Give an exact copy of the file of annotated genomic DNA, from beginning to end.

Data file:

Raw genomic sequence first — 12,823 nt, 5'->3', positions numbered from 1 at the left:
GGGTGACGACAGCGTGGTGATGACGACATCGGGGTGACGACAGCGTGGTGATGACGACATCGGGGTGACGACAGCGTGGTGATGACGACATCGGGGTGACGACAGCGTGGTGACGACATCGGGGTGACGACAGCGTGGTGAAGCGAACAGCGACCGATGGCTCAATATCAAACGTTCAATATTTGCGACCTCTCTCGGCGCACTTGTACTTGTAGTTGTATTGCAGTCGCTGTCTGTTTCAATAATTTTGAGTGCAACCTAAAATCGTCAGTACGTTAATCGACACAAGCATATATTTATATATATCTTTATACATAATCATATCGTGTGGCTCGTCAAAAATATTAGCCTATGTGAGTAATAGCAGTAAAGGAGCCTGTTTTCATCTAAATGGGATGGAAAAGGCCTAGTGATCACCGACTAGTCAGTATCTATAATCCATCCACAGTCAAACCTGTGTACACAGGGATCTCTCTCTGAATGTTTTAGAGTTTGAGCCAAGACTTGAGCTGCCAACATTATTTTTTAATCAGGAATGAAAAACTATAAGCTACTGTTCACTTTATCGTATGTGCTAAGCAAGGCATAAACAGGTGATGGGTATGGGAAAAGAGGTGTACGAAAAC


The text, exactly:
Raw genomic sequence first — 12,823 nt, 5'->3', positions numbered from 1 at the left:
GGGTGACGACAGCGTGGTGATGACGACATCGGGGTGACGACAGCGTGGTGATGACGACATCGGGGTGACGACAGCGTGGTGATGACGACATCGGGGTGACGACAGCGTGGTGACGACATCGGGGTGACGACAGCGTGGTGAAGCGAACAGCGACCGATGGCTCAATATCAAACGTTCAATATTTGCGACCTCTCTCGGCGCACTTGTACTTGTAGTTGTATTGCAGTCGCTGTCTGTTTCAATAATTTTGAGTGCAACCTAAAATCGTCAGTACGTTAATCGACACAAGCATATATTTATATATATCTTTATACATAATCATATCGTGTGGCTCGTCAAAAATATTAGCCTATGTGAGTAATAGCAGTAAAGGAGCCTGTTTTCATCTAAATGGGATGGAAAAGGCCTAGTGATCACCGACTAGTCAGTATCTATAATCCATCCACAGTCAAACCTGTGTACACAGGGATCTCTCTCTGAATGTTTTAGAGTTTGAGCCAAGACTTGAGCTGCCAACATTATTTTTTAATCAGGAATGAAAAACTATAAGCTACTGTTCACTTTATCGTATGTGCTAAGCAAGGCATAAACAGGTGATGGGTATGGGAAAAGAGGTGTACGAAAAC